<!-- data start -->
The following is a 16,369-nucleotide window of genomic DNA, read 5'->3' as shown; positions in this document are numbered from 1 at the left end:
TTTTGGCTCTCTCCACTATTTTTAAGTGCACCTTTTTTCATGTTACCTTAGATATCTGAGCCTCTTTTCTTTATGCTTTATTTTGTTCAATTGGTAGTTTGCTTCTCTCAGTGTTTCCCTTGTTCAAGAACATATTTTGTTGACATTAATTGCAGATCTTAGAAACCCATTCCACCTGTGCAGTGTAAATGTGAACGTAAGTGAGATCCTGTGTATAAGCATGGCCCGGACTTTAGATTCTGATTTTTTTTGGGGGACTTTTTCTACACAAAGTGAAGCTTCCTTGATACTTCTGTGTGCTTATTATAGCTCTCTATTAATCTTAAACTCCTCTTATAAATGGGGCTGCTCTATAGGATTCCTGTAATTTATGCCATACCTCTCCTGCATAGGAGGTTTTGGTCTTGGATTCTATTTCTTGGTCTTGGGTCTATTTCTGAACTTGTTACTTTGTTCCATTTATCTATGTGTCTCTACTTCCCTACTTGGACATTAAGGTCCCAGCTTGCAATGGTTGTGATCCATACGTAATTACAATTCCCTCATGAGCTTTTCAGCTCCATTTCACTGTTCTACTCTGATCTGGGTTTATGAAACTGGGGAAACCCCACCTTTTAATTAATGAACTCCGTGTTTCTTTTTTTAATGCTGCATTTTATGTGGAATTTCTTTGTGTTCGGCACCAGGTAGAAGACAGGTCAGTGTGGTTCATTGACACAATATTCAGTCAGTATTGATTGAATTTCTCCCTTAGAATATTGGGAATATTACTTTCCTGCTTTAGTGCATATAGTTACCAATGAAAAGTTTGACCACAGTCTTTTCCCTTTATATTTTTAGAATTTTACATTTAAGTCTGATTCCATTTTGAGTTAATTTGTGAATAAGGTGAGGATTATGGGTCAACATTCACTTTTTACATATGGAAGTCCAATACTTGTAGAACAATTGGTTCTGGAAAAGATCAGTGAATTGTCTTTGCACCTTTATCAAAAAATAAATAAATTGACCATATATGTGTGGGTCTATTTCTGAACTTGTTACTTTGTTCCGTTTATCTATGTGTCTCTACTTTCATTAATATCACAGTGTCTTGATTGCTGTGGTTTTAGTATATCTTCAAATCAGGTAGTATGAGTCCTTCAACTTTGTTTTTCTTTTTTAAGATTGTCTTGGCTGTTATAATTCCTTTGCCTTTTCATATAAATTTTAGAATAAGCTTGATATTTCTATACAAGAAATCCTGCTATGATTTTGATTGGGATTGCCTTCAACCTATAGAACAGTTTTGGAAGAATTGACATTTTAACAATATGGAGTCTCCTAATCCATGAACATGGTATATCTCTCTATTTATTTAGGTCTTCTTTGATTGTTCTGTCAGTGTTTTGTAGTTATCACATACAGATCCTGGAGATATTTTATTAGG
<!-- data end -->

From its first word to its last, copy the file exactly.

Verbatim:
The following is a 16,369-nucleotide window of genomic DNA, read 5'->3' as shown; positions in this document are numbered from 1 at the left end:
TTTTGGCTCTCTCCACTATTTTTAAGTGCACCTTTTTTCATGTTACCTTAGATATCTGAGCCTCTTTTCTTTATGCTTTATTTTGTTCAATTGGTAGTTTGCTTCTCTCAGTGTTTCCCTTGTTCAAGAACATATTTTGTTGACATTAATTGCAGATCTTAGAAACCCATTCCACCTGTGCAGTGTAAATGTGAACGTAAGTGAGATCCTGTGTATAAGCATGGCCCGGACTTTAGATTCTGATTTTTTTTGGGGGACTTTTTCTACACAAAGTGAAGCTTCCTTGATACTTCTGTGTGCTTATTATAGCTCTCTATTAATCTTAAACTCCTCTTATAAATGGGGCTGCTCTATAGGATTCCTGTAATTTATGCCATACCTCTCCTGCATAGGAGGTTTTGGTCTTGGATTCTATTTCTTGGTCTTGGGTCTATTTCTGAACTTGTTACTTTGTTCCATTTATCTATGTGTCTCTACTTCCCTACTTGGACATTAAGGTCCCAGCTTGCAATGGTTGTGATCCATACGTAATTACAATTCCCTCATGAGCTTTTCAGCTCCATTTCACTGTTCTACTCTGATCTGGGTTTATGAAACTGGGGAAACCCCACCTTTTAATTAATGAACTCCGTGTTTCTTTTTTTAATGCTGCATTTTATGTGGAATTTCTTTGTGTTCGGCACCAGGTAGAAGACAGGTCAGTGTGGTTCATTGACACAATATTCAGTCAGTATTGATTGAATTTCTCCCTTAGAATATTGGGAATATTACTTTCCTGCTTTAGTGCATATAGTTACCAATGAAAAGTTTGACCACAGTCTTTTCCCTTTATATTTTTAGAATTTTACATTTAAGTCTGATTCCATTTTGAGTTAATTTGTGAATAAGGTGAGGATTATGGGTCAACATTCACTTTTTACATATGGAAGTCCAATACTTGTAGAACAATTGGTTCTGGAAAAGATCAGTGAATTGTCTTTGCACCTTTATCAAAAAATAAATAAATTGACCATATATGTGTGGGTCTATTTCTGAACTTGTTACTTTGTTCCGTTTATCTATGTGTCTCTACTTTCATTAATATCACAGTGTCTTGATTGCTGTGGTTTTAGTATATCTTCAAATCAGGTAGTATGAGTCCTTCAACTTTGTTTTTCTTTTTTAAGATTGTCTTGGCTGTTATAATTCCTTTGCCTTTTCATATAAATTTTAGAATAAGCTTGATATTTCTATACAAGAAATCCTGCTATGATTTTGATTGGGATTGCCTTCAACCTATAGAACAGTTTTGGAAGAATTGACATTTTAACAATATGGAGTCTCCTAATCCATGAACATGGTATATCTCTCTATTTATTTAGGTCTTCTTTGATTGTTCTGTCAGTGTTTTGTAGTTATCACATACAGATCCTGGAGATATTTTATTAGG